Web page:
Veron H. - “Yes, I do have one, just not on paper so an imaginary one. Yes, I do believe mines is unique to others. There are common things shared between all pan builders, but I do believe that there are some things that make my imaginary blueprint unique.”
Aisha J. - “Do you admire anyone in the field? If so, who and why?”
Veron H. - “Yes, I admire Bertrand Kellman most of all because out of all the tuners I have met and got close to, I think he has reached the furthest in building and tuning. I think he would have perfected the art the most in my perspective.”
Aisha J. - “Is there anything in the building/tuning process that you think needs improvement or can be done differently?”
Veron H. - “Yes, there is always room for improvement in everything you do. In regard to the sinking process, with the way we do it here (in Antigua) by hand, the labour of it takes a lot of effort and time. So, for me, I think we should be moving towards sinking power tools. Another aspect for me is the source of drums. Time has come that the drums or barrels be standardized so that the texture and thickness of the metal along with the other materials used to make the drums are all one thing. I believe that this will help with creating a uniformed sound. The next aspect will be grooving. We are currently working towards getting grooving clamps so that we can groove straighter and closer to perfection. Lastly, where I chrome, the chrome quality needs to be improved as I just got back some pans that I made in Trinidad this February, and straight out of the box, never used, and they have started rusting. I’m not sure how it is in the States but in Trinidad, I know for a fact that it needs to be improved.”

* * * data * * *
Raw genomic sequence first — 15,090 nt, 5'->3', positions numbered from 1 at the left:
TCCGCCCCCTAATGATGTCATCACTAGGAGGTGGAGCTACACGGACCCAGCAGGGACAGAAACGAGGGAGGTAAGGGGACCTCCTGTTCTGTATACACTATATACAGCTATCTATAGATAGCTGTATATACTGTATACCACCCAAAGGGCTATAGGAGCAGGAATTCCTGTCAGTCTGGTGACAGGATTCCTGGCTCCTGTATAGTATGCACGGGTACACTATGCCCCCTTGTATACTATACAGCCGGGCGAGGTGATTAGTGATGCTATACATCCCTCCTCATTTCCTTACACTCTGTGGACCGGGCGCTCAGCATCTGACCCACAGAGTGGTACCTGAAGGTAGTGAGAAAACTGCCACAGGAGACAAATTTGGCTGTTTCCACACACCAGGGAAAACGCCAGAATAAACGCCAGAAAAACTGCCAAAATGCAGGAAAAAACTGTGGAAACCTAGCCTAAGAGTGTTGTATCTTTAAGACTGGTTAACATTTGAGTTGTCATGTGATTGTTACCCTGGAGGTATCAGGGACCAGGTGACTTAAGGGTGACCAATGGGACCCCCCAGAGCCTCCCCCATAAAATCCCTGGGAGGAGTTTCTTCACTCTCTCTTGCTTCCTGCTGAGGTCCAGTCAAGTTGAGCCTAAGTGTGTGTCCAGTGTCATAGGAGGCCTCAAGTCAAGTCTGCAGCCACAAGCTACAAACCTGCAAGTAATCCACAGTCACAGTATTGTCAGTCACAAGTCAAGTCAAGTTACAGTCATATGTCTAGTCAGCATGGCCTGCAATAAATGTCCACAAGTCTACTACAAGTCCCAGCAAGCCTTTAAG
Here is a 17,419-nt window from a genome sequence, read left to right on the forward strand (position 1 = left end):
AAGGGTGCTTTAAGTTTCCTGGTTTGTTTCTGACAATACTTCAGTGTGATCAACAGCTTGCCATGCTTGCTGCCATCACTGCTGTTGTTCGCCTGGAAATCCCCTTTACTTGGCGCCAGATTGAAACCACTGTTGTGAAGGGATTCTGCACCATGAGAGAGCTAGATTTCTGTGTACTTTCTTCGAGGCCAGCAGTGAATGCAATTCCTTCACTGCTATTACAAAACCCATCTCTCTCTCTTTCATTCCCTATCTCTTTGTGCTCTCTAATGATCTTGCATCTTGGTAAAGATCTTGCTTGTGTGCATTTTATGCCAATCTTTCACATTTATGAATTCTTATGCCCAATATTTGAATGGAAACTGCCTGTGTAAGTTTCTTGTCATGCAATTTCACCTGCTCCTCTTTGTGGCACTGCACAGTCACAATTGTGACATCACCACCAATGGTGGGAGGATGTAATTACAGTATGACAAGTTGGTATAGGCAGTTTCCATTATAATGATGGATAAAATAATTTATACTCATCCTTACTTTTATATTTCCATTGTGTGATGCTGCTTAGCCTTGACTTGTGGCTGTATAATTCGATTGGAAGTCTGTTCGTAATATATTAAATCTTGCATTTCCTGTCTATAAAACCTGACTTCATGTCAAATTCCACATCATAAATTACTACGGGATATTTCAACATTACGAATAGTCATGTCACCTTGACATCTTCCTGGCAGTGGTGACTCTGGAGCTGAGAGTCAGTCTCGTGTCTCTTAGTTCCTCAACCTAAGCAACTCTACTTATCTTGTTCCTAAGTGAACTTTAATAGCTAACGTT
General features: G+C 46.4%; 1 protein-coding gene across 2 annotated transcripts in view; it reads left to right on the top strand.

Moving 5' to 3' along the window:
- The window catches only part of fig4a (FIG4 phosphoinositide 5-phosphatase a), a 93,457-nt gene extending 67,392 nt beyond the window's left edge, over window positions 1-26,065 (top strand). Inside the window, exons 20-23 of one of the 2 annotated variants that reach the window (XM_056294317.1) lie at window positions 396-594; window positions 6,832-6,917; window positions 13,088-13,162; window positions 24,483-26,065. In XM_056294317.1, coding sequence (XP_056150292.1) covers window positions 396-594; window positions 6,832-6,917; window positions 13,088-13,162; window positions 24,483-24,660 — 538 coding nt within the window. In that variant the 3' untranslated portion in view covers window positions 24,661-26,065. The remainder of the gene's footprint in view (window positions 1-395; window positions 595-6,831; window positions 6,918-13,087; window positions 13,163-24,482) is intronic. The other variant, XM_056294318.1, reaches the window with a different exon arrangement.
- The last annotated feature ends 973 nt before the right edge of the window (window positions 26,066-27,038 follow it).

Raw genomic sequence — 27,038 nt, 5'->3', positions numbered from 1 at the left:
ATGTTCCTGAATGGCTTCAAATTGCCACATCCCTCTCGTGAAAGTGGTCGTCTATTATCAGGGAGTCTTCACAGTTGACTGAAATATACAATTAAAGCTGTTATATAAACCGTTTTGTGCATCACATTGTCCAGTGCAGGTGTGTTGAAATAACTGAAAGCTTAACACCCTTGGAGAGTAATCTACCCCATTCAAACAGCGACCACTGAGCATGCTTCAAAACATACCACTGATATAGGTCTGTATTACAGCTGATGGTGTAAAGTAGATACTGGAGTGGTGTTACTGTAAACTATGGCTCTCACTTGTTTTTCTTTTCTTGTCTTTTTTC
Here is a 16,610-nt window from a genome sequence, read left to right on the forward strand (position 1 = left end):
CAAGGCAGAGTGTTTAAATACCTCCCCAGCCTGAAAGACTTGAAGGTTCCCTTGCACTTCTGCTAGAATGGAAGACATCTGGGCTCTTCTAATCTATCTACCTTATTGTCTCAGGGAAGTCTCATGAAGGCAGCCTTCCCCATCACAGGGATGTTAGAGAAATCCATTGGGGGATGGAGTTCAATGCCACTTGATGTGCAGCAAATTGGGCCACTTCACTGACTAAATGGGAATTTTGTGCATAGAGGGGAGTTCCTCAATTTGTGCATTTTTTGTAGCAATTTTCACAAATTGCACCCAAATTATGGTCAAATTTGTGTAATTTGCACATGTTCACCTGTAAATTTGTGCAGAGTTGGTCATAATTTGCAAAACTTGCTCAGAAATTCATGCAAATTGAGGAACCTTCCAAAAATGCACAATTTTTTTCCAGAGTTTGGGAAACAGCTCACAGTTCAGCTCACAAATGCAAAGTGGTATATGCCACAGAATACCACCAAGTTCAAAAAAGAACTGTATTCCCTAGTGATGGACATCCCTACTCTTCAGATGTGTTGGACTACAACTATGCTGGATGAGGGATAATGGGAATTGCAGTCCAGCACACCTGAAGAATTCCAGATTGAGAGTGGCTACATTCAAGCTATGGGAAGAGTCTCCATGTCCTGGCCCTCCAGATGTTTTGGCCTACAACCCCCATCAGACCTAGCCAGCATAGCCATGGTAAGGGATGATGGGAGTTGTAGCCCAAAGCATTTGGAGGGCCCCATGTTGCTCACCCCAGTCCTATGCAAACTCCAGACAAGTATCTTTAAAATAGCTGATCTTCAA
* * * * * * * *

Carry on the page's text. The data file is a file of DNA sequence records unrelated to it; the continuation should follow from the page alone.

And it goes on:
Aisha J. - “Do you believe pan players should be taught the basics of steelpan building? Do you think it will aid in better care for the instruments?”
Veron H. - “Not necessarily, sure if they are interested, yes but not across the board. Not because they learn the process means they will take better care of the instrument. For instance, take a saxophone player, he does not know how his instrument was made but most sax players take great care of their instruments. This also includes violinist and pianist who take great care of their instrument while not knowing how it was made. So, I don’t think it is necessarily true that if the players knew the building process that it would aid in them taking better care of the instruments.”
Aisha J. - “What are three (3) major key points for networking in the steelpan world?”
Veron H. - “Firstly, tuning will be one as that’s one of the most frequently discussed things while conversating with others in the steelpan world. Second, would be the quality of performances. And lastly, standardization of fingering.”
Aisha J. - “Where do you see yourself in the next five (5) years?”
Veron H. - “In the next five (5) years, I see myself (God spear) continuing the journey that I’m on, developing my building and tuning to a higher level. Also, tuning and building for bands around the world and developing my company to where I can be self-efficient, adding the manufacture of drums and chroming to improve my product.”
Aisha J. - “As a builder/tuner who travels a lot, are there factors you have learnt that has improved your understanding of the instrument?”
Veron H. - “Yes, there are factors I have learnt that has improved my understanding of the instrument. Firstly, working with different types of metal from different countries had helped me to understand the building and tuning process. I learnt that you cannot treat all metal the same. Depending on the thickness of the metal, you have to change your approach. Secondly, I learnt that the burning of the pan varies. From burning in different climates, I have learnt that burning in the colder temperatures gives a different response from the metal than when burning in the tropics. And for me, those are the two major things I have learnt in my travelling.”
photo: Veron Henry